Oxides: Corundum, Chrysoberyl, Spinel, Rutile, Hematite (Lecture 10) I. Corundum Basic Data: o Chemical Formula: Al2O3 o Mohs' hardness: 9 o Crystal System: Hexagonal o Color: Red (ruby) Blue (sapphire also see text) o Fracture: Irregular o Specific Gravity: High (around 4.0) o Refractive Index: 1.77 o Luster: Adamantine to Vitreous o Interesting Property: 1/400 the hardness of a diamond Corundum has two of the most valuable gemstone varieties, ruby (orangered to purplered) and sapphire (greenish blue to violet blue) o The name sapphire refers to the blue color variety, but the other colors are generally termed "fancy" sapphires and are described by that color Pink sapphire and golden sapphire are common examples These are all varieties of the same mineral trace impurities give rise to all the various colors as pure corundum is colorless Common corundum is an abundant mineral, being comprised of aluminum and oxygen o What's also interesting is that aluminum and oxygen are fairly light elements, yet the SG of corundum is fairly high (4.00) This has to do with the close packing arrangement of the atoms aluminum and oxygen are closely packed and strongly bonded together which also accounts for its high hardness o Keep in mind though, that Mohs' hardness scale is not linear Diamond has a hardness of 10, and corundum (the 2nd hardest natural gemstone) has a hardness of 9 But Corundum 1/400th as hard (granted, that's still really hard) Silicon carbide (SiC) is a synthetic material that has a hardness of about 9.5. Ruby (name Ruby comes from the Latin for red) o But it may also be pinkish or brownishred; (absorbs blue, transmits and fluoresces red) o Ruby can have strong pleochroism Red is from Cr3+, Brown arises from Fe3+ o Ruby can fluoresce weakly in LWUV (long wavelength UV light) The chromium ion is the activator Sapphire o The blue color is due to charge transfer involving FeTi Different concentrations of various impurities produce a range of colors from quite pale, due to low concentrations, to quite deep blue o Other colors include: purple and pink, yellow, orange, green, etc. Some varieties of sapphire are fluorescent (weakly under LWUV) Origins of sapphires and rubies o In order to form, corundum requires a high concentration of aluminum o Clay minerals are rich in aluminum metamorphosed clayrich limestones are often the primary source of corundum crystals Also, some igneous rocks that are rich in aluminum, but poor in silica (Si and O) can form corundum: if there is abundant silica, more common feldspars or sillimanite will form instead o Rubies and sapphires are often concentrated in alluvial deposits since they have both a high specific gravity and are quite hard Value enhancement of sapphires o Undesireable Inclusions: Many cut rubies and sapphires contain inclusions Gems that have inclusions which are visible to the naked eye (termed "eye visible") are less desirable than "eyeclean" stones In some cases, inclusions can make the stone more vulnerable to breakage Obviously, the fewer inclusions, the more valuable o Desirable Inclusions: These give rise to asterism (star stones) The "fabric" of these stones is often referred to as silk This is due to the sheen produced by the fine rutile inclusions There are 3 special orientations in which fibrous rutile crystals occur These are parallel to the hexagonal crystal faces (thus at 60 degrees to each other) o The chemical formula of rutile is TiO2, and Ti is one of the elements responsible for color in some sapphires Asterism is strongest when cut "en cabochon" and so most star rubies and sapphires are cut this way The more "centered" a star is within a cabochon, the more valuable it will be The star can change positions depending on where the light hits the stone as one turns the stone, the star will appear to shift along the surface (this can sometimes be quite eerie) Treatments o Heat Treatment of Corundum is done to improve its appearance Many sapphires are heattreated to improve their color In some cases, heating the stone causes changes in the oxidation state of impurities o An especially important example involves reduction of Fe (conversion of Fe3+ to Fe2+) Fe2+ causes color in a variety of sapphires via charge transfer (see lecture 3) o Conversely, stones that are too deep blue may be lightened by oxidation of Fe (conversion of Fe2+ to Fe3+) In some cases, heat treatment will improve the depth of color because heat causes dissolution of inclusions/impurities into the surrounding corundum o Because fine inclusions cause some stones to look cloudy, heat treatment that dissolves the inclusions may also improve the clarity of the stone o Heat treatment may also remove local color concentrations because heat allows the colorcausing impurity (Cr in ruby) to more evenly distribute However, this may require such long times that it is impractical o The conditions for heat treatment vary, depending upon the individual stone How can you tell if a stone has been heat treated? o Detection of heat and diffusion treatment is possible because these treatments modify natural inclusions This may involve rupture of gas/fluid inclusions or partial dissolution of mineral inclusions o For gems that contained needles, the needle margins may become diffuse In any case, it is not easy to see, and can adversely affect the value o Honest disclosure by the gem dealer is sometimes difficult to come by Diffusion treatment of corundum o Color enhancement can be achieved through addition of the colorcausing impurity to the surface of the faceted gemstone o For Ruby, this involves heating the stone to very close to its melting point in the presence of a chromium source (chromium oxide powder: Cr2O3) Chromium enters into the structure of the corundum (diffuses into the corundum) o This is a slow process, so chromium enrichment only occurs in the surface layer This is sufficient to produce a strong color enhancement that is difficult to detect by eye o Diffusion treatment for sapphire is similar to that for corundum To enhance the blue color Fe and Ti oxide powders are placed in contact with the faceted gem and Fe and Ti diffuse into the surface of the stone o Diffusion treatment is done to faceted stones and is probably not obvious by inspection under normal viewing conditions o There are several ways one can determine if a stone has been treated Diffusion treatment will result in concentration of color at facet junctions, and will modify the refractive index of the gemstone Look for a darkening of the blue around the facet edges An excellent, simple, nondestructive method is as follows: Place the faceted gem in methylene iodide Note that color concentrations are apparent at facet junctions (where the gemstone is thin) This color concentration tells us that the deeply colored layer is quite thin Natural verses synthetic corundum o Rubies and sapphire are commonly synthesized by "pulling" a seed crystal out of a crucible of molten Aluminum Oxide It is possible to synthesize both clear crystals and stars How does one tell if the stone is synthetic? o A Natural Origin may be proved by: Inclusions: natural gaseous and fluid bubbles Spectroscopic measurements o SYNTHETIC origin may be indicated by: The presence of flux inclusions and nonnatural gas inclusions Synthetic corundum may contain a visible seed crystal, especially in older gems Wispy white veils within the stone Strain cracks and curved striae on the surface, or visible as lines within the stone II. Chrysoberyl Basic Data: o Chemical Formula: BeAl2O4 o Mohs' hardness: 8.5 o Crystal System: Orthorhombic o Color: Yellow, green and brown o Fracture: Conchoidal o Specific Gravity: 3.653.8 o Refractive Index: 1.75 o Luster: vitreous o Interesting Property: It is the 3rd hardest mineral in the world Varieties: o Cats eye o Alexandrite (Fe produces the yellow color and Cr responsible for the effect) Chrysoberyl is NOT the same as beryl o It is among the world's rarest gems Uncut crystals are commonly found in the shape of "cyclic twins" Chrysoberyl is found only in Be and Cr rich, silicapoor environments (not unlike beryl) It is often formed in pegmatites (but these usually have to be silicapoor since there is no silica in chrysoberyl o It often is found in alluvial deposits in gem gravels Unusual properties: o Color change: chrysoberyl displays the "Alexandrite Effect" where the stone looks green in daylight (rich in blue light) and red in candle light (rich in red light) This effect is most obvious in thick stones, and is due to the substitution of Cr +3 for Al +3 Ruby and spinel also both exhibit this color change on occasion Chatoyant Chrysoberyl, or "Cat's Eye" is due to the presence of inclusions (needleshaped) or tubelike cavities within the stone o These needles are parallel to the base of the cabochon and perpendicular to long axis of the cut gem o This phenomenon is sometimes called "cymophane" (Greek for waving light) III. Spinel Basic Data: o Chemical Formula: MgAl2O4 o Mohs' hardness: 8 o Crystal System: Cubic o Color: varied o Fracture: o Specific Gravity: 3.54.1 o Refractive Index: 1.72 o Luster: vitreous o Interesting Property: Often used as simulants of rubies Spinel is a metamorphic mineral and gem quality spinel is often found in limestones o Because of its hardness, it can be found in gem gravels, very often along with ruby (another source of confusion between the two gems) o It is commonly synthesized IV. Rutile Basic Data: o Chemical Formula: TiO2 o Mohs' hardness: 66.5 o Crystal System: Tetragonal o Color: silver or redbrown (due to Fe impurity) o Fracture: distinct cleavage o Specific Gravity: 4.2 o Refractive Index: 2.61 o Luster: Metallic, can be subadamantine o Interesting Property: Sometimes used as a diamond stimulant Rutile's natural color is usually so dark that it is rarely encountered as a cut gem, but it is important in gemology because of its presence as fine inclusions, often as needle like crystals, in gems o If the needles are very fine, this results in asterism and chatoyancy Rutilated quartz contains many fine rutile needles, often very obvious Rutile can be synthesized and used as a diamond stimulant Because of synthetic rutile's high refractive index and dispersion, it displays exceptional fire o However, this can be too much of a good thing: the dispersion of synthetic rutile is much greater than that of diamond, and is easy to identify as an imposter V. Hematite Basic Data: o Chemical Formula: Fe2O3 o Mohs' hardness: 5.56.5 o Crystal System: Hexagonal o Color: redidsh brown to black o Fracture: irregular o Specific Gravity: 5.26 o Refractive Index: opaque o Luster: metallic (sometimes dull) o Interesting Property: red streak, abundant ore of iron Hematite is not often a gemstone by itself, but polished stones of massive hematite are common Hematite looks steel blue, but when performing a streak test, leaves a red powder o The appearance is due to a change in the way massive crystals reflect light as opposed to smaller particles Hematite is more often an inclusion in other stones o It is an important ore of iron and large deposits of hematite are found in northeastern Minnesota and the Upper Peninsula of Michigan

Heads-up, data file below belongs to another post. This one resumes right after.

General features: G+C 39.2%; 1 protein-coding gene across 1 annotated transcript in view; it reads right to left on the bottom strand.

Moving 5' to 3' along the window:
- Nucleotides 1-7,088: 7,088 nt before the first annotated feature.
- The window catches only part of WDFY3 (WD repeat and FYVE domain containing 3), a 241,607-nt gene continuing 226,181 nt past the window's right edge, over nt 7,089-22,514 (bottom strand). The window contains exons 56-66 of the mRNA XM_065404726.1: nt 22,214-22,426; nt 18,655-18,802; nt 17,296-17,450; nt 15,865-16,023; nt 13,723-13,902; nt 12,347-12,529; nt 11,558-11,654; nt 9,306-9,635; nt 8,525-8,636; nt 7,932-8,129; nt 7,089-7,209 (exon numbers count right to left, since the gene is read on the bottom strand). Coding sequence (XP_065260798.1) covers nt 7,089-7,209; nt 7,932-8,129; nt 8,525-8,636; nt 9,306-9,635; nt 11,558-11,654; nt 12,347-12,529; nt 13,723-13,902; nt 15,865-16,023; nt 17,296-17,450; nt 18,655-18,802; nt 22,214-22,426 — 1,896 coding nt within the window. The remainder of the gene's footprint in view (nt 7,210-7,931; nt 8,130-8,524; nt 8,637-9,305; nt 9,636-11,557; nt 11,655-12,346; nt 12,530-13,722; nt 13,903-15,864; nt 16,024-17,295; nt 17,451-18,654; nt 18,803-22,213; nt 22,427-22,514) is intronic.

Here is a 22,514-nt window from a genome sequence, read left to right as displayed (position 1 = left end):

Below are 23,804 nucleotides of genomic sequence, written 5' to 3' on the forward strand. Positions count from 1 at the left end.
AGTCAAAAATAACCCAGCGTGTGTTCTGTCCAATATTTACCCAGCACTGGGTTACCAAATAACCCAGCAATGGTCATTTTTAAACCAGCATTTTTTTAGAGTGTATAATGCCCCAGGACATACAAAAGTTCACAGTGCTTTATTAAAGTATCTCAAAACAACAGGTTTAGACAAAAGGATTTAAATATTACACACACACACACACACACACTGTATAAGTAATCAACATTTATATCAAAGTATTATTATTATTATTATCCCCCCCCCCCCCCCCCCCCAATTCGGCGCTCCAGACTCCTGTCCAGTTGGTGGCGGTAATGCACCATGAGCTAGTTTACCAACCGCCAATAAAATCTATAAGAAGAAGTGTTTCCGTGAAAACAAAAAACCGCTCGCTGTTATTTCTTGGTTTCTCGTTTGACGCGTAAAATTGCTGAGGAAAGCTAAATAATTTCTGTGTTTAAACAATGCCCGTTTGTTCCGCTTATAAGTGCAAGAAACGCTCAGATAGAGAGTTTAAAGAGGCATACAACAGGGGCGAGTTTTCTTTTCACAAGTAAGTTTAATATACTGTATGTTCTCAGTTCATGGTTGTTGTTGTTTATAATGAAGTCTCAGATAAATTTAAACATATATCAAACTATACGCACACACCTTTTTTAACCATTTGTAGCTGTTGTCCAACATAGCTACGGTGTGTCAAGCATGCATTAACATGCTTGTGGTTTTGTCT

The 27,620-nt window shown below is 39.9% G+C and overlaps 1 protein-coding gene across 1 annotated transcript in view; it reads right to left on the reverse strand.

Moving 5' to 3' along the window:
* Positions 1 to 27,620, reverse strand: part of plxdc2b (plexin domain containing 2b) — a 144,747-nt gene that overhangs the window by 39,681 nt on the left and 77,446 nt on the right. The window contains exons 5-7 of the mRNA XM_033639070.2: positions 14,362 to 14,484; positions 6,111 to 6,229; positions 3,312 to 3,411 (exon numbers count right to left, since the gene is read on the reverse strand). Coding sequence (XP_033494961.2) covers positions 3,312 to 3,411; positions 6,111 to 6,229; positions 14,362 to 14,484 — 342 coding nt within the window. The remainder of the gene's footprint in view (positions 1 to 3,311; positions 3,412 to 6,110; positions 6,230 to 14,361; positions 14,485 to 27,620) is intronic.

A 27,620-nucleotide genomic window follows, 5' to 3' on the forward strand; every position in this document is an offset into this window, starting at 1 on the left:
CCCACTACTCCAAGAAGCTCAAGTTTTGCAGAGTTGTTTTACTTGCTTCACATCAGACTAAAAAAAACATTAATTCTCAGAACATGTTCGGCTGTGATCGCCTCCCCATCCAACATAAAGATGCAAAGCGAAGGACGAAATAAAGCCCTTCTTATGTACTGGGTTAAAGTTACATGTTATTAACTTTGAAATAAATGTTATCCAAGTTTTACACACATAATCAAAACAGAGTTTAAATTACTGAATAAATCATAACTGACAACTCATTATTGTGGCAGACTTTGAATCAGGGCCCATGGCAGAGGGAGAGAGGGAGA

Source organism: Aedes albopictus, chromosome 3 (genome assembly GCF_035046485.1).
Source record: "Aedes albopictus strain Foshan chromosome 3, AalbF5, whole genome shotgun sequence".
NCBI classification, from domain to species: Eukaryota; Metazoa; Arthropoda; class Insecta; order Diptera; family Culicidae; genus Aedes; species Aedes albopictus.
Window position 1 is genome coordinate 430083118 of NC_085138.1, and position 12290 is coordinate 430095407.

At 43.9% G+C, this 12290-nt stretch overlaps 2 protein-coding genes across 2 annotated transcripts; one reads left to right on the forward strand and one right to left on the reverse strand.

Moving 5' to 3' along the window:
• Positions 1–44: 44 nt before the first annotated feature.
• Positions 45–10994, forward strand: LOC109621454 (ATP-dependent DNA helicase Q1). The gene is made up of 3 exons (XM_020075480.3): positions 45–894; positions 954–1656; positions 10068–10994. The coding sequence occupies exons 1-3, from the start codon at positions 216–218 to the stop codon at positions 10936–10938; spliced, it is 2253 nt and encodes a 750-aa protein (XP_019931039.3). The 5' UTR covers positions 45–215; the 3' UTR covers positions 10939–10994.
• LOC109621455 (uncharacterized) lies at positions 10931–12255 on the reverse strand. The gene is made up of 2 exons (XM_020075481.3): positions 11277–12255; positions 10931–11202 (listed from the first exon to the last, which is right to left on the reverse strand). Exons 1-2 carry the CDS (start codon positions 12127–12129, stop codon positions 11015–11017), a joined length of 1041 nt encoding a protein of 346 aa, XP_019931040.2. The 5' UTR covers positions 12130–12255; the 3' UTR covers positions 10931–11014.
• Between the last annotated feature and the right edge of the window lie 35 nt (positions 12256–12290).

Are you sure you want to buy this material for
You're already Subscribed!
Looks like you've already subscribed to StudySoup, you won't need to purchase another subscription to get this material. To access this material simply click 'View Full Document'